Full disclaimer first: I work for the smart people at HEDD Audio! I’m fairly new to the company so I have absolutely zero involvement in any of the company’s current products. Since I’m not an engineer, technician, or physicist, my feedback will also probably have little relevance for future products. So ultimately I am still an audiophile-first who is currently learning a lot about pro-audio. I am only here to share my passion. Read more here.
Visit the HEDD Audio homepage at HEDD.Audio.
Having been able to listen to the various HEDD speakers at HEDD’s R&D room, I thought it would be time to try a set of the acclaimed studio monitors out at home. I am replacing a pair of Yamaha NS-555 stereo speakers, which – at least at the time – were considered to be fairly neutral for home listening. Compared to the Type 07 MK2, they shouldn’t be far off according to the spec sheet: 3-way with 5” and dual 7” woofers, 30 Hz – 35 kHz frequency response. These passive hifi speakers are amped by an Audiolab A6000.
What I noticed immediately is the very high resolution and clarity from the Type 07 MK2. At first listen, details – especially in voices – are much easier to pick up. Yet the tonality does not seem bright or colored at all. Furthermore, the treble is very smooth without omitting details. The Bass comes through very clean and I was surprised that the small Type 07 MK2 actually had stronger bass than the Yamaha floor speakers. I am not lying, just a few tracks in, both my wife and I had tears in our eyes.
The HEDD Type MK2 monitors have a huge feature set. There are a total of 9 knobs to play with on the back panel. I’m not covering most of them. If you are interested in all the options, though, have a look at the official manual: https://hedd.audio/wp-content/uploads/HEDD-Type-05-07-Manual.pdf
«CoP»: Closed or Ported
The soundstage is bigger and wider in Ported mode, but once adjusted to Closed mode, the preference for the Closed mode seems far less like a trade-off. Clarity boosts considerably and, in my opinion, the bass is not one bit lacking. On the contrary, I found the bass to be snappier and have even better punch and texture. I did not notice any lack in quantity or less extension, to be honest.
Switching back to Ported mode, I had a hard time enjoying strings as much as I did in Closed mode. Also, voices seem to have less contour and were more difficult to place in the soundstage. In my opinion, everything comes better together in Closed mode, and, ultimately, this setting is more realistic to my ears.
On-Board HEDD Lineariser®
The Lineariser Is Not an EQ
Do not mistake the HEDD Lineariser® with an equalizer! Usually, when people speak of linear sound, they mean that the sound pressure across any two frequencies is the same. The HEDD studio monitors are designed to do that anyway. With HEDD’s switch to a high-end DSP, the MK2 speakers now have such a correction integrated, though the previous MK1 was very close already. This cannot be deactivated and only changed by adjusting the shelving filters on the back panel. Linearity in regards to frequency response is a given! Instead, the Lineariser goes one step further and fixes inevitable errors in the frequency-time domain that are created from any conventional driver. These phase shifts also have effects on the amplitude, so in a way, the Lineariser does also act as a final touch to an EQ, but its main purpose is different.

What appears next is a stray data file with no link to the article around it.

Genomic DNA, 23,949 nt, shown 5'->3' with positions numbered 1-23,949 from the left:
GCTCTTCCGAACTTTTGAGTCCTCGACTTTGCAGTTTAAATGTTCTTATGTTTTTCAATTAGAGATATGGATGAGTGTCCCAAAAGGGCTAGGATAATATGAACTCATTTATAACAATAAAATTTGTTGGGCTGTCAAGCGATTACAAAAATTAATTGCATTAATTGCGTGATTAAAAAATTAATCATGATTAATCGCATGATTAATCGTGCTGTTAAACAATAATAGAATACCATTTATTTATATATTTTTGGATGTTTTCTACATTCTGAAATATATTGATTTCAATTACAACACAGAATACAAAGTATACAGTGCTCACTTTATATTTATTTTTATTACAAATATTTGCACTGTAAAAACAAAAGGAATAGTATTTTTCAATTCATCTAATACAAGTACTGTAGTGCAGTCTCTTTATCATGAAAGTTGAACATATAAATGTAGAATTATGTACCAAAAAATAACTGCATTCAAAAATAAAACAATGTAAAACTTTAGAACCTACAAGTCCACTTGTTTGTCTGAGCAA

The HEDD Lineariser is a full-range phase-correction. In effect, vibrations can have different movement patterns when playing the same frequencies. But there is only one right way for them to move – and that is in-phase. Movement speed is the same, but differences in amplitude may occur and the spatial information might be diffuse when swung out of phase. I’ll probably dive into this topic in another article. The verdict is that I recommend leaving this function activated.
During the development phase, I had a chance to participate in a blind A/B test and with most tracks, I had no difficulties detecting the linearised speaker. My impressions matched those of the other participants, which were a wider soundstage, cleaner spatial separation, and more precise imaging. The overall tonality remains unchanged! This test is more difficult to replicate at home, having to stand up, moving to speaker A, rotating the knob, going over to speaker B and doing the same, then going back to the seat.
Deactivating the Lineariser
There is an option to deactivate the Lineariser because it creates a short delay of ca. 10-14ms. Listening to music, it’s completely irrelevant. It’s also not noticeable when watching TV. I am not sure about the video processing of our LG OLED, but there is also a video delay there, so it seems to sync up well enough. I haven’t noticed any difference in the passive setup from before. If you want to use the speakers for 1:1 live monitoring, maybe it makes a difference. This would probably be more relevant for broadcasting speakers and less so for studio monitors in mixing and mastering. Even less so for music consumption.